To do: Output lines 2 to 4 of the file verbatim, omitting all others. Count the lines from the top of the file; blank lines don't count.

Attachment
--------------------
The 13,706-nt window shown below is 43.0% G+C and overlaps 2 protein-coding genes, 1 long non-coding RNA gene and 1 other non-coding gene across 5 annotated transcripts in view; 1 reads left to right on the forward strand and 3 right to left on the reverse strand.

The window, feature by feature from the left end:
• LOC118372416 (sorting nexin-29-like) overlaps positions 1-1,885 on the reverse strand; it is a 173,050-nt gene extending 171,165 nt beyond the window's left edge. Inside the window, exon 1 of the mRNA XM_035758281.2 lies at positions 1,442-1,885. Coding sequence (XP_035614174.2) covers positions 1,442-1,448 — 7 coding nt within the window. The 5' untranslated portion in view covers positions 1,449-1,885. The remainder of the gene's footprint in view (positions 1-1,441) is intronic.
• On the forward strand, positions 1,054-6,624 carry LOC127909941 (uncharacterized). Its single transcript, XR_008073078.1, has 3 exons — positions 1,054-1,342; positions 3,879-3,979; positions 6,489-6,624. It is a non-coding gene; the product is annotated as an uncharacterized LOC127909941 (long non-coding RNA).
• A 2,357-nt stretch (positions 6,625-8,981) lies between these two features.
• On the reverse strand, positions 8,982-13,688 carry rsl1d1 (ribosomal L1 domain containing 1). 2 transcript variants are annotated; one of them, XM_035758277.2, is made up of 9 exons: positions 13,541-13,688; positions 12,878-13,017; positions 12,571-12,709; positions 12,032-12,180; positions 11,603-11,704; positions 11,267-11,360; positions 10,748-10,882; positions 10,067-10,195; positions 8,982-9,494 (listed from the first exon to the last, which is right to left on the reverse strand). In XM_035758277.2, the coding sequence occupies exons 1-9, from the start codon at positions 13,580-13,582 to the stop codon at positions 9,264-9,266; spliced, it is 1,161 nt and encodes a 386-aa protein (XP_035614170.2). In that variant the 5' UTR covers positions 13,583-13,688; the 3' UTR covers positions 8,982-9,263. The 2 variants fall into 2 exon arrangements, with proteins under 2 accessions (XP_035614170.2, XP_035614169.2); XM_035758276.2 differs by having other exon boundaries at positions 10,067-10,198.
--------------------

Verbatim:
The window, feature by feature from the left end:
• LOC118372416 (sorting nexin-29-like) overlaps positions 1-1,885 on the reverse strand; it is a 173,050-nt gene extending 171,165 nt beyond the window's left edge. Inside the window, exon 1 of the mRNA XM_035758281.2 lies at positions 1,442-1,885. Coding sequence (XP_035614174.2) covers positions 1,442-1,448 — 7 coding nt within the window. The 5' untranslated portion in view covers positions 1,449-1,885. The remainder of the gene's footprint in view (positions 1-1,441) is intronic.
• On the forward strand, positions 1,054-6,624 carry LOC127909941 (uncharacterized). Its single transcript, XR_008073078.1, has 3 exons — positions 1,054-1,342; positions 3,879-3,979; positions 6,489-6,624. It is a non-coding gene; the product is annotated as an uncharacterized LOC127909941 (long non-coding RNA).